Mutual Pharmaceutical Company v. Bartlett: Supreme Court Protects Makers of Unsafe Generic Drugs
Posted in Dangerous Drugs on July 17, 2013
According to the Los Angeles Times, generic drugs are the nation’s most commonly used medications. In fact, roughly 80% of prescriptions prescribed by doctors are for generic drugs. Unfortunately for consumers, if a person suffers injury as the result of a defective generic drug, he or she is barred from suing the manufacturer for damages. In a 5-4 decision last Monday, the Supreme Court tossed out a $21 million jury verdict awarded to Karen Bartlett, a woman who is now legally blind and lost nearly two-thirds of her skin after taking the generic pain killer Sulindac to relieve shoulder pain.
The dangerous drug lawyers at Robinson Calcagnie Robinson Shapiro Davis, Inc. believe that drug manufacturers should be held liable for failing to warn about the known dangers of their product.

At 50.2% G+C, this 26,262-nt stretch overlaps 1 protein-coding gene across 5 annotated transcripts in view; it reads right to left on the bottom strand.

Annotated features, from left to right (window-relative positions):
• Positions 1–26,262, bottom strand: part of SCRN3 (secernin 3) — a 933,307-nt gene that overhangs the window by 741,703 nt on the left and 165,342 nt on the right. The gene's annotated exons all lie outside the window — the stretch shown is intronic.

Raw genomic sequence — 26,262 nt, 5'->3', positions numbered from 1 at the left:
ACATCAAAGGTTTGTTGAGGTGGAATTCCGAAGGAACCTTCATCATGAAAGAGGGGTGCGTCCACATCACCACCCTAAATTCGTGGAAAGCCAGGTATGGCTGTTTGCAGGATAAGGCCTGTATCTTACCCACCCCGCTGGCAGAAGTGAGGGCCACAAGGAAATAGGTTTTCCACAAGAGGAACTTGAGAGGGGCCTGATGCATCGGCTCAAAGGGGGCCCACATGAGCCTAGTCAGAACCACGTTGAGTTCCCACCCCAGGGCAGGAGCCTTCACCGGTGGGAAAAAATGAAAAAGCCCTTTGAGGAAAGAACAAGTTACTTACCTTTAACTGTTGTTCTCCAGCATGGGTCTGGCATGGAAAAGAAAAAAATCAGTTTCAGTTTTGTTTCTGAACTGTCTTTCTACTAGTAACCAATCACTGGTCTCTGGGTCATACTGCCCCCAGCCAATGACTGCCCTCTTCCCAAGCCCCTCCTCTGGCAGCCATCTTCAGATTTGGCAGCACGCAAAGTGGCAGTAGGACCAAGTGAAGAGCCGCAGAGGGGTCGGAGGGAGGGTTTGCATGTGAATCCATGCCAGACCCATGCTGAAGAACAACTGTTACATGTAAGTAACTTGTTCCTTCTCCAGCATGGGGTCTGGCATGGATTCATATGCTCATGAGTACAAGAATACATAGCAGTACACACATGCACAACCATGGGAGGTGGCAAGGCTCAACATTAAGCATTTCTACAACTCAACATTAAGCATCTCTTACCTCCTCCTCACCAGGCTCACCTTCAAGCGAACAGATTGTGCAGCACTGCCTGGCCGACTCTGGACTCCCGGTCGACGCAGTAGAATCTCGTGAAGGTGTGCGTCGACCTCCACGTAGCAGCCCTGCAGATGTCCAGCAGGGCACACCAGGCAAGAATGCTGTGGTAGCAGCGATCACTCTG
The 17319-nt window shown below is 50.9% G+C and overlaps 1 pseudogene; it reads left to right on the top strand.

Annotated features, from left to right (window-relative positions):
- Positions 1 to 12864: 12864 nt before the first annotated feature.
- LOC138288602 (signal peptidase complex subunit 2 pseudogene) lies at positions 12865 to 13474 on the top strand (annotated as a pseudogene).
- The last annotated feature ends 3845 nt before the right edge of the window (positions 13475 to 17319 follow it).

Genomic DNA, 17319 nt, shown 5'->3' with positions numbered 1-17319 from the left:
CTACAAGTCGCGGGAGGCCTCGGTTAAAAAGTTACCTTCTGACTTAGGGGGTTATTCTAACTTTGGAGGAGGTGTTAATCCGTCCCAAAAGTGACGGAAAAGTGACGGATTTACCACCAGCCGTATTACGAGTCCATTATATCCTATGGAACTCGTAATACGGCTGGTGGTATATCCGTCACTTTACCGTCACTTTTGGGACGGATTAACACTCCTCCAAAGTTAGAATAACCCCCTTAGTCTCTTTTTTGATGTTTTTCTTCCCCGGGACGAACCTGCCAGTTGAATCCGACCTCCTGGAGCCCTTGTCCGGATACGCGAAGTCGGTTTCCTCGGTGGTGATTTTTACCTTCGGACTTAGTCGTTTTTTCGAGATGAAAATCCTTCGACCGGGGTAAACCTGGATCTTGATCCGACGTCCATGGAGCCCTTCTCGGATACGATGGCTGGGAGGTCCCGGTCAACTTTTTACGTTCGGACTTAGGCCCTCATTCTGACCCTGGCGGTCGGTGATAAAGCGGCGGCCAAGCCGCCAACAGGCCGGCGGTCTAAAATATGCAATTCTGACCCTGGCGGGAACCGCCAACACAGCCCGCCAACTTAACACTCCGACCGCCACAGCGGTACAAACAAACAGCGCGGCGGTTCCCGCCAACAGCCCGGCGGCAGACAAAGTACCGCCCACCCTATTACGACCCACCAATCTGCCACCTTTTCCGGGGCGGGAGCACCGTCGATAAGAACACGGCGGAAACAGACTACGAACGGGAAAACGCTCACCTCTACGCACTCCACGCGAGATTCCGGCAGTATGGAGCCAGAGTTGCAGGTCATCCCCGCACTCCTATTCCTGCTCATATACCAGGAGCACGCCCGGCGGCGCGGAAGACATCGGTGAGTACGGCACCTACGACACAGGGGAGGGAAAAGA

The Supreme Court ruled that because the Food and Drug Administration (FDA) had approved Sulindac, the state’s consumer protection laws no longer apply. This escape from liability makes it almost impossible for generic drug manufacturers to take responsibility for their products. Consumers may still sue the makers of brand-name drugs for defective design, but this only helps the small percentage of consumers who are prescribed non-generic medications.
The Mutual Pharmaceutical Company v. Bartlett decision is not the first time the Supreme Court has favored drug manufacturers over injured consumers. Two years ago, in its decision regarding Pliva v. Mensing, the Supreme Court ruled that consumers injured by generic drugs could not sue the manufacturer for failing to adequately warn of side effects.
The FDA is currently discussing whether to allow generic drug manufactures the ability to update their labels.
To find out what these decisions may mean for other cases, visit our blog again for the second and final article of our blog series.